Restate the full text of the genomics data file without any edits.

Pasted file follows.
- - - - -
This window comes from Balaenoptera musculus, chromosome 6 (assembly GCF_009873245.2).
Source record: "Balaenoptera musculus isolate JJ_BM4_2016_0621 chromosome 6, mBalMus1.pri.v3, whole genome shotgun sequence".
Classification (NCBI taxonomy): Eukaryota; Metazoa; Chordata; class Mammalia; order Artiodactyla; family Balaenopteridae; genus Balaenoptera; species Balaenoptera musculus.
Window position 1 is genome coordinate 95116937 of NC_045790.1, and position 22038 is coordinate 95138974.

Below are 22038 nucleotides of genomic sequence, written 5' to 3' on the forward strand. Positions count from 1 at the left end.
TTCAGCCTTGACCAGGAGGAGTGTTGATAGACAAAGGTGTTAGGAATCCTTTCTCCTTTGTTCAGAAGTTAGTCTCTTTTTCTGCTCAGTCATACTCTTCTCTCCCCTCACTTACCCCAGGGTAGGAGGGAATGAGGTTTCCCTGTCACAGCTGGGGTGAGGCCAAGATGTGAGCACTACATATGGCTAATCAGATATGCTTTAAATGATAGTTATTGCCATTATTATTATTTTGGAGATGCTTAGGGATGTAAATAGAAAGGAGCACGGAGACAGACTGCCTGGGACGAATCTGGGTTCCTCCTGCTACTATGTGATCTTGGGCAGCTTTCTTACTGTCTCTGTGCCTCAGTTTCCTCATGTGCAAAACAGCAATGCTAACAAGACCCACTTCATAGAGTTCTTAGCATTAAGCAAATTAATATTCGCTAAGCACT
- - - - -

This window comes from Balaenoptera musculus, chromosome 6 (assembly GCF_009873245.2).
Source record: "Balaenoptera musculus isolate JJ_BM4_2016_0621 chromosome 6, mBalMus1.pri.v3, whole genome shotgun sequence".
Classification (NCBI taxonomy): Eukaryota; Metazoa; Chordata; class Mammalia; order Artiodactyla; family Balaenopteridae; genus Balaenoptera; species Balaenoptera musculus.
Window position 1 is genome coordinate 95116937 of NC_045790.1, and position 22038 is coordinate 95138974.

Below are 22038 nucleotides of genomic sequence, written 5' to 3' on the forward strand. Positions count from 1 at the left end.
TTCAGCCTTGACCAGGAGGAGTGTTGATAGACAAAGGTGTTAGGAATCCTTTCTCCTTTGTTCAGAAGTTAGTCTCTTTTTCTGCTCAGTCATACTCTTCTCTCCCCTCACTTACCCCAGGGTAGGAGGGAATGAGGTTTCCCTGTCACAGCTGGGGTGAGGCCAAGATGTGAGCACTACATATGGCTAATCAGATATGCTTTAAATGATAGTTATTGCCATTATTATTATTTTGGAGATGCTTAGGGATGTAAATAGAAAGGAGCACGGAGACAGACTGCCTGGGACGAATCTGGGTTCCTCCTGCTACTATGTGATCTTGGGCAGCTTTCTTACTGTCTCTGTGCCTCAGTTTCCTCATGTGCAAAACAGCAATGCTAACAAGACCCACTTCATAGAGTTCTTAGCATTAAGCAAATTAATATTCGCTAAGCACT